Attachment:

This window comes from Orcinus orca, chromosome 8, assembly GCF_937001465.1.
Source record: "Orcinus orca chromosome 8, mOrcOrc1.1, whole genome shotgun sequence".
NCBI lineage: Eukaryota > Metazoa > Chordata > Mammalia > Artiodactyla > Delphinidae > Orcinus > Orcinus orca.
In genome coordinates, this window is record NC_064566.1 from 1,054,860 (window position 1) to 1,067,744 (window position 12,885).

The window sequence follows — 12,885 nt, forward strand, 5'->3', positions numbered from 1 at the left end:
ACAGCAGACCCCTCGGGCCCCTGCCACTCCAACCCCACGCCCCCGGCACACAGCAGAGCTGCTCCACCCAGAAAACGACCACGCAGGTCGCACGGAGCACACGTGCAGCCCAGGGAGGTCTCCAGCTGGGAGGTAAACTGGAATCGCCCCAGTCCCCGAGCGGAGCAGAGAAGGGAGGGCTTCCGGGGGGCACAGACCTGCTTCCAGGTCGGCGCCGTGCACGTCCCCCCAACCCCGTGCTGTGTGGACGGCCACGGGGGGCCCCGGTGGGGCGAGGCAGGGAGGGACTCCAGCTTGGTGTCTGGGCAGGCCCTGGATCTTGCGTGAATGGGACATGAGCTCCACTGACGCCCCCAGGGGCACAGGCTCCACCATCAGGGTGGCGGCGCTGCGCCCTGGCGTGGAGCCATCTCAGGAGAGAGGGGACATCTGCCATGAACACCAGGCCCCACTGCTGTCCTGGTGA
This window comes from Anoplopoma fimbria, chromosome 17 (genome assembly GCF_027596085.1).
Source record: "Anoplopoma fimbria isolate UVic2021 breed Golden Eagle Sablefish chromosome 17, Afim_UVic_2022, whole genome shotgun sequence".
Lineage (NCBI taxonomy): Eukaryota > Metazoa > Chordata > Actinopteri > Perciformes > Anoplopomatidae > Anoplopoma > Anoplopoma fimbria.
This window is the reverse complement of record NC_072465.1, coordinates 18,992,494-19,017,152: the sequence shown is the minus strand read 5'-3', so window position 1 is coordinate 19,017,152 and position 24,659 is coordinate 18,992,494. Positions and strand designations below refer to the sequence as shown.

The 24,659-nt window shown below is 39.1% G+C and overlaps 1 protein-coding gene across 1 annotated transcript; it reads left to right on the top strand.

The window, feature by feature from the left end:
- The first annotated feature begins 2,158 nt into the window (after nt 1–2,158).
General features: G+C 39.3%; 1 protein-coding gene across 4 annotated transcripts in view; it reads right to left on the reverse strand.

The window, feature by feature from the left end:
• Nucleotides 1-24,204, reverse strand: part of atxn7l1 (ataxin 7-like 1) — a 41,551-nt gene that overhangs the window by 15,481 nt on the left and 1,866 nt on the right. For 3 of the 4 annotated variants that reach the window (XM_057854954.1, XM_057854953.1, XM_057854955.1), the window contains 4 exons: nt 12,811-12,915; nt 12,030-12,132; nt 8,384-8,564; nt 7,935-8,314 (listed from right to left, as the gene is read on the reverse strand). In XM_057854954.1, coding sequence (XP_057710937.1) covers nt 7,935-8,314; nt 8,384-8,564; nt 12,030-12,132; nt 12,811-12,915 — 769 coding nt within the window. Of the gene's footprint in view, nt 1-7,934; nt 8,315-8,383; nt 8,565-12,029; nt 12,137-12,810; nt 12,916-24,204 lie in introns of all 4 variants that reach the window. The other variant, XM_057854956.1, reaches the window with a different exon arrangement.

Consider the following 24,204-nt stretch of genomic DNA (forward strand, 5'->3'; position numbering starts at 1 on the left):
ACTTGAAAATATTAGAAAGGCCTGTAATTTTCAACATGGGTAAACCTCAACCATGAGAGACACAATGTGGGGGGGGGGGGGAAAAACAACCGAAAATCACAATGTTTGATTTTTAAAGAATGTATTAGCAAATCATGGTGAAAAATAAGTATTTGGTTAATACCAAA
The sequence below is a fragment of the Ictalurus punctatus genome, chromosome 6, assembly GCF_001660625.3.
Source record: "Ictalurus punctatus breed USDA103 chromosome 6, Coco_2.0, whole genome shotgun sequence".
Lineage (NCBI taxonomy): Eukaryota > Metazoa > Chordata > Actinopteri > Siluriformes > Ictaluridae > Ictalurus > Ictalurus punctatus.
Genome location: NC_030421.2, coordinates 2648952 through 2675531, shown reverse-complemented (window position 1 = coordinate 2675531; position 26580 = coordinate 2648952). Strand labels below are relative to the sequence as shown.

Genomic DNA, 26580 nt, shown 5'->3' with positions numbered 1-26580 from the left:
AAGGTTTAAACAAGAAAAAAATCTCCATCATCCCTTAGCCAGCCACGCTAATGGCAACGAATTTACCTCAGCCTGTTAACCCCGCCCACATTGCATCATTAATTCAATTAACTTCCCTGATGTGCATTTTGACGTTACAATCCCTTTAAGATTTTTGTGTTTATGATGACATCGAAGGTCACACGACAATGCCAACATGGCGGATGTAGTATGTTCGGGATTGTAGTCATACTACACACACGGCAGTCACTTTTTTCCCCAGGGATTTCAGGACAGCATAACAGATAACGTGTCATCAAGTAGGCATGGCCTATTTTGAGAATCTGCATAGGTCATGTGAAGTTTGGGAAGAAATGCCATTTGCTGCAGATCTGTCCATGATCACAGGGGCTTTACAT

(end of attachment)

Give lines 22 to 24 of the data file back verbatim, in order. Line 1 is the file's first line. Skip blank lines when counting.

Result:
Genome location: NC_030421.2, coordinates 2648952 through 2675531, shown reverse-complemented (window position 1 = coordinate 2675531; position 26580 = coordinate 2648952). Strand labels below are relative to the sequence as shown.

Genomic DNA, 26580 nt, shown 5'->3' with positions numbered 1-26580 from the left:
AAGGTTTAAACAAGAAAAAAATCTCCATCATCCCTTAGCCAGCCACGCTAATGGCAACGAATTTACCTCAGCCTGTTAACCCCGCCCACATTGCATCATTAATTCAATTAACTTCCCTGATGTGCATTTTGACGTTACAATCCCTTTAAGATTTTTGTGTTTATGATGACATCGAAGGTCACACGACAATGCCAACATGGCGGATGTAGTATGTTCGGGATTGTAGTCATACTACACACACGGCAGTCACTTTTTTCCCCAGGGATTTCAGGACAGCATAACAGATAACGTGTCATCAAGTAGGCATGGCCTATTTTGAGAATCTGCATAGGTCATGTGAAGTTTGGGAAGAAATGCCATTTGCTGCAGATCTGTCCATGATCACAGGGGCTTTACAT